In my last post I wrote about what to do if you need an academic divorce during your PhD. This time I am considering the flip side of the argument: maintaining a successful student / supervisor relationship.

After my ‘divorce’ was finalised my secondary supervisor took over and we began the process of rebuilding and working toward submission. I think it’s fair to say we get on very well, so this post gives you advice from me with input from my supervisor.

Do your research (on your topic) … If there is the possibility of choice in topic (as with many social science and humanities PhDs, less so with the hard sciences), work out a topic with your prospective supervisor which really reflects what you want to do for the next three years or so.

There is always some flexibility and change in setting up a research project, particularly if it includes fieldwork overseas, but the core issues under investigation and the approach/framework of inquiry need to be ones with which the student (who will do the work and whose name will be on the PhD) feels comfortable.

The topic needs to be yours, and you both need to be on the same page when it comes to what you are doing and how you will do it. Getting this balance wrong is one of the main causes of requiring a divorce.

Do your research (on your potential supervisor) … Try to meet your prospective supervisor before you apply to the college.  This may not be possible if you are an overseas student.  However, it helps to see if you think you will probably get along.  If you do not feel this, then perhaps you should apply elsewhere.  Of course, if this is the only university where you will get funded for that topic, this is a dilemma.

That sounds simple, but believe me many students choose their supervisors based on the most arbitrary of reasons, including me. I’ve heard all sorts of stories illustrating how little attention people pay to how they choose their supervisor, even down to ‘they had a nice dog’. Just because they may be a leading light in your field, or have a nice dog, you may not actually get on with them. You have to work with this person really closely for a number of years and so it does help if you like the person and have some chemistry.

Be efficient … There are usually various hoops to jump through to prove you are worthy of completing a PhD – upgradings, presentations, methods training etc.  Ensure you jump through the hoops in a timely fashion.

Don’t give your supervisor a reason to be annoyed with you! These procedures, however time consuming have to be completed (although shhhh! I never did my final year presentation). If you don’t do them, you won’t get an email about it, your supervisor will!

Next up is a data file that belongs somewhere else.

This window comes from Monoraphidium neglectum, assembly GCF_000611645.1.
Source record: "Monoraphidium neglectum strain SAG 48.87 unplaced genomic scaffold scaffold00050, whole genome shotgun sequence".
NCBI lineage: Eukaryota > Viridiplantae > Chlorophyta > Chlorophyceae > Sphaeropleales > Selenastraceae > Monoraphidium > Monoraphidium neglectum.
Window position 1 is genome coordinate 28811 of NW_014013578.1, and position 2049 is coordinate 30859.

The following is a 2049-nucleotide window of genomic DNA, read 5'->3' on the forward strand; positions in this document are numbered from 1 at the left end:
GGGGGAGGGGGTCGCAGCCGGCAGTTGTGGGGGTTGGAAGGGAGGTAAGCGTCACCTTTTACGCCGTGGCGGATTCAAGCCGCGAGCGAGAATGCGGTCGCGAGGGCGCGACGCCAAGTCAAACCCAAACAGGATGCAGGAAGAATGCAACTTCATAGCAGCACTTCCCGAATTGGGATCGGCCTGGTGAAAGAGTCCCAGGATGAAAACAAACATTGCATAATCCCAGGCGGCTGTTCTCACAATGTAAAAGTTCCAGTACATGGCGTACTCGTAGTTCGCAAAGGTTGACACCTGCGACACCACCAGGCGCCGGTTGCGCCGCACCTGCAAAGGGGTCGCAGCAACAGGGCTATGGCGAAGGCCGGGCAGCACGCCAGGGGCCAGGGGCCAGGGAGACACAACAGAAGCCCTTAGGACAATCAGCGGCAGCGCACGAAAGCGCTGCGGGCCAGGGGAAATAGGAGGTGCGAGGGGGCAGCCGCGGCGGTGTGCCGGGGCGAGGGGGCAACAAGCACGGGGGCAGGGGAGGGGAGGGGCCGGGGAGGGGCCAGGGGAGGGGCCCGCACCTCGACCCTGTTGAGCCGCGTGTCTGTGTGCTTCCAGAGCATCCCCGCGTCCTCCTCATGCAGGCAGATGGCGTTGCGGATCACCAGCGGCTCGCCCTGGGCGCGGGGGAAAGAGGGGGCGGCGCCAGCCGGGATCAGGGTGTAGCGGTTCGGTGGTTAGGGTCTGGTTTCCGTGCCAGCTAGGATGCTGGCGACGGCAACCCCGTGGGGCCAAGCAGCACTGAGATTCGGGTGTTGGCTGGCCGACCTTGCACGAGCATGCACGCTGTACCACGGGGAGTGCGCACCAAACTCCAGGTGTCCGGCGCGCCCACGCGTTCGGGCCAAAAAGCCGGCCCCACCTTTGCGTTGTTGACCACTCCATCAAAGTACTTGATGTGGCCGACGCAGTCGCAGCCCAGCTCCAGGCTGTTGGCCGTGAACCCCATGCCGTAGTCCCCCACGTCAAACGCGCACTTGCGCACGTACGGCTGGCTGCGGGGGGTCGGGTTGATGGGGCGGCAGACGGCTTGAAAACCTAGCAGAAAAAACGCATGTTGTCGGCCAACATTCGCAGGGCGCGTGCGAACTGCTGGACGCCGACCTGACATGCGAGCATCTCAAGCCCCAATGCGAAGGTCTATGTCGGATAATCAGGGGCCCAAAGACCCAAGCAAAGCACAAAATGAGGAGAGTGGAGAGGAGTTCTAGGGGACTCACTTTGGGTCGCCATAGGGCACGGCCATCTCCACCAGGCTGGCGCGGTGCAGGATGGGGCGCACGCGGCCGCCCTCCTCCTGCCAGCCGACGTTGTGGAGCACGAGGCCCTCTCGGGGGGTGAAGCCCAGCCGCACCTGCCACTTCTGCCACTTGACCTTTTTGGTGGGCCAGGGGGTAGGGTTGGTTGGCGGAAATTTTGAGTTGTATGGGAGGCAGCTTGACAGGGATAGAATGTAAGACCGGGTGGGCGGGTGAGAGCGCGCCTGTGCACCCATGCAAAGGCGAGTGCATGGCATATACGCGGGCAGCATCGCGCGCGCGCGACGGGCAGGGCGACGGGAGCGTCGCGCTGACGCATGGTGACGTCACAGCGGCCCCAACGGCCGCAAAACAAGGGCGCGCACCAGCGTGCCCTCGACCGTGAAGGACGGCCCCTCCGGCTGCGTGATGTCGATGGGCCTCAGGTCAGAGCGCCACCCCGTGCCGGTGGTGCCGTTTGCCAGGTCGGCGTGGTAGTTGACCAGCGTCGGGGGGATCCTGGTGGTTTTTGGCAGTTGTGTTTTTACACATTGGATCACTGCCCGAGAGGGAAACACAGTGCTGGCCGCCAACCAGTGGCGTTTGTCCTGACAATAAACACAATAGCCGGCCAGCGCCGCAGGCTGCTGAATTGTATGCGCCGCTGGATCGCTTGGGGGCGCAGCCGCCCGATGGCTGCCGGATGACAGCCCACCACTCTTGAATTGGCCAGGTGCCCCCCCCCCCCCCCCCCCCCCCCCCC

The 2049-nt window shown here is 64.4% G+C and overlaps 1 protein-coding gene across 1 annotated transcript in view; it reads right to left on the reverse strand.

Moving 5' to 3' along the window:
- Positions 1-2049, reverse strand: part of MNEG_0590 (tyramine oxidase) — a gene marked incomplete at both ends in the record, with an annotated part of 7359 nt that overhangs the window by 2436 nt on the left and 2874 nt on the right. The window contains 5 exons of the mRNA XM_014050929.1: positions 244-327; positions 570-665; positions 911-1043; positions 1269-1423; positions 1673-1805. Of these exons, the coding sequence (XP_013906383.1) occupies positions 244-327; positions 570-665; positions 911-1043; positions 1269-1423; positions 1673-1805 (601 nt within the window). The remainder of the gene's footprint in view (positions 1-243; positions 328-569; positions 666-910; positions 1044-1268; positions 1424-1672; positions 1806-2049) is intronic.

Do your part … Try also to meet the deadlines for pieces of writing and research asked for by your supervisor and respond to their suggested edits and corrections in a timely fashion. Put your name, the title or topic of the work, and the date on each piece of writing etc you pass on to your supervisor or they (and you) can lose track of the various versions of chapters etc.  (remember you are not their only student so a file called Chapter One is inadequately identified!)

It took me a long time to get the hang of identifying my work correctly. However, if your laptop dies and you need to look for old stuff on supervisors computer it becomes really important. This tip also highlights the important issue of suggested edits. As you go through the process you take more responsibility for the shape of your thesis. You have to be aware they are making suggestions about your work not you (it took me a long time to get that).

You don’t have to make the edits but be prepared to justify your decision not to and also remember they have supervised many students so if they suggest a change probably a good idea. I have frequently been told I hide my light under a bushel, so most suggestions related to pulling the interesting bits out and also grammar!

Time is precious … Supervisors are usually too busy.  If there are bureaucratic forms and reports and references to be filled in, it helps if you fill in as much as possible, or send a CV and a general idea of what sort of reference is needed, and alert them some time before the deadline that a meeting, or whatever, is needed.   If they do not respond immediately, try again (politely).

You have to give your supervisor time to respond to your requests. You are one of many PhD’s, Masters and Undergraduates requiring attention. Supervisors have other things going on their lives not just your thesis, as you do, or don’t depending on whether it’s taken over your life yet? However, at the same time six months to return a piece of work isn’t acceptable or useful to you so you have to keep the process going. In the end it is your PhD so it is not unreasonable to expect the onus to be on you to get the best out of the relationship.

These tips provide the basis for maintaining a reasonably functional set up, providing there are no underlying issues, this is because every relationship is different and a lot of it boils down to chemistry between the supervisor and the student. If you can keep these ideas in mind you should have a very functional relationship with your supervisor leading to the satisfactory completion of your thesis.

Dr Sarah-Louise Quinnell gained her PhD from the Geography Department of King’s College London in 2010 and is currently the Managing Editor of . She also contributes to a number of blogs on issues relating to Higher Education and Research and is currently developing training courses for the King’s College London Researcher Development Programme

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